Coe ’13 Concludes Three-Year Tenure with Peace Corps – Hobart and William Smith Colleges \
The HWS Update

Coe ’13 Concludes Three-Year Tenure with Peace Corps

Coe Nate 04Typically, Peace Corps service lasts two years, but after two years teaching in Tanzania, Nathaniel Coe ’13 “had fallen in love with the country and the people,” he says, and opted to extend his stay.

For the first two years, Coe worked as an education volunteer teaching English to 120 students at Kanga Secondary School in Mbeya in southwestern Tanzania. In the area, female students have lower attendance rates than male students, stemming from poor feminine hygiene education. “As a result [the girls] fall behind in their studies,” says Coe, whose work also included leading workshops designed to educate and empower the female students around issues of hygiene and self-care.

Coe’s final year was spent working for an agricultural start-up called Ninayo, founded by a fellow Peace Corps volunteer to optimize the agricultural network within the country by connecting buyers directly to sellers via an online trading platform. Building on his coursework at HWS — where he studied development work, cultural differences and the complex political and economic relationships between countries — Coe managed grant funds from USAID, coordinated with farmers and village leaders, created weekly schedules for field agents and oversaw the office’s daily activities.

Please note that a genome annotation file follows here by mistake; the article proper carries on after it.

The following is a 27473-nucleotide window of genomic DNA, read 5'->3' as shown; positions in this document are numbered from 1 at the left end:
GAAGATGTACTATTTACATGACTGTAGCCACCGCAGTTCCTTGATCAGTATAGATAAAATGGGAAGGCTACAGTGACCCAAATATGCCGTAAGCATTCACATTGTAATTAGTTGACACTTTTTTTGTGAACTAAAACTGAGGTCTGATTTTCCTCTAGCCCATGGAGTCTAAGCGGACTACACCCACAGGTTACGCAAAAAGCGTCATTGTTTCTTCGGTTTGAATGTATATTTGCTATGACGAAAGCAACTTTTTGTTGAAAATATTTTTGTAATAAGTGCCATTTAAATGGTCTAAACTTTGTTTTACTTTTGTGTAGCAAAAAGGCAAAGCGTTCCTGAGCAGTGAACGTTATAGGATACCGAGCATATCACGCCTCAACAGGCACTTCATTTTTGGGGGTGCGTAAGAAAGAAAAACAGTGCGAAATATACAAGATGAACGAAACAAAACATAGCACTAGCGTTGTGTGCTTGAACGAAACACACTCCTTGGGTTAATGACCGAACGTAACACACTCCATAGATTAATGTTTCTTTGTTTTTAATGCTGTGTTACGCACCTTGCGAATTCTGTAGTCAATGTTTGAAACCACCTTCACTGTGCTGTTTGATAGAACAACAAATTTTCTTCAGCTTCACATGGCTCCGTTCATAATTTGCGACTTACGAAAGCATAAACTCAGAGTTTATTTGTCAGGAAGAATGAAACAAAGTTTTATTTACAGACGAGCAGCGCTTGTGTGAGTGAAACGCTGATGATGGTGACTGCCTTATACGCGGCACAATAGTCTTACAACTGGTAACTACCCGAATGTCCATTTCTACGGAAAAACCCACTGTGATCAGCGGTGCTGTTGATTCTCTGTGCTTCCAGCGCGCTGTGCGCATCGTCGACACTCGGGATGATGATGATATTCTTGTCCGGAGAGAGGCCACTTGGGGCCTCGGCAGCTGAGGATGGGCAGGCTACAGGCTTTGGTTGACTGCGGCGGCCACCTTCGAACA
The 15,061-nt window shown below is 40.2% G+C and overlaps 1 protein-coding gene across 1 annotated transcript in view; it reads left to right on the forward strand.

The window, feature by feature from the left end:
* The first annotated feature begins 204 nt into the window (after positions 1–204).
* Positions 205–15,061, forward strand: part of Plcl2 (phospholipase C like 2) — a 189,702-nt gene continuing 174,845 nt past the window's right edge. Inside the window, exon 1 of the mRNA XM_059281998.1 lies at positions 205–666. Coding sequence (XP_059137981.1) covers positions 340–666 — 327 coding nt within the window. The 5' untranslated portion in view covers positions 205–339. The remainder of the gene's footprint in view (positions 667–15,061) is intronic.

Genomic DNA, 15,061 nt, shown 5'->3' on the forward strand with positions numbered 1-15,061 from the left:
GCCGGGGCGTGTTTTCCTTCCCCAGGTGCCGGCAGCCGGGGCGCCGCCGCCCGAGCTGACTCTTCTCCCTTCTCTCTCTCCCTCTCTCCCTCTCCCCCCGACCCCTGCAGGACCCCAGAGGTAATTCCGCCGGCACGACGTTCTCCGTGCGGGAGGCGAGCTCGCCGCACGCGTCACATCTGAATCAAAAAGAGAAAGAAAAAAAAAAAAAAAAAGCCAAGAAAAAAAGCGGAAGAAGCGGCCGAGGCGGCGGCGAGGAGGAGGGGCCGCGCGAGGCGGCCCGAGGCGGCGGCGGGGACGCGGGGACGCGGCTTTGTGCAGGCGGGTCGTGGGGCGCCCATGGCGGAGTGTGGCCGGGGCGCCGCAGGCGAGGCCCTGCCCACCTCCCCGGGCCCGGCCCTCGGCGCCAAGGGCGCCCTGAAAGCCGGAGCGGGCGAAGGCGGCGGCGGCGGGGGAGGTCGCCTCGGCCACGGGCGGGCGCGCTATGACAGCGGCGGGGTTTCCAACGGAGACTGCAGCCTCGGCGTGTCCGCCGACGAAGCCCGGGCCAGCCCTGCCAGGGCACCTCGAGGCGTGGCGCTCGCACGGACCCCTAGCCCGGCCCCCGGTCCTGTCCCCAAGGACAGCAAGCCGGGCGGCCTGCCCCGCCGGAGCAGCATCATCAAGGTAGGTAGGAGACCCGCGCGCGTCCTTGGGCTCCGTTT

Coe Nate 02His journey toward the Peace Corps began in high school after several trips to the Dominican Republic, where he helped construct a community center. “After that, I knew I wanted to pursue a field that helped improve the lives of others,” he says, “which led me to HWS and my choice to study international relations.”

Now that he has returned to the U.S., Coe intends to make use of the Peace Corps’ Non-Competitive Eligibility, an executive order that allows returned volunteers to be hired by agencies in the federal government without going through a lengthy competitive hiring process.

“I want to continue my work in international development with a government job in Washington, D.C.,” he says, “which I hope will lead me back to East Africa or other new and exciting regions of the world.”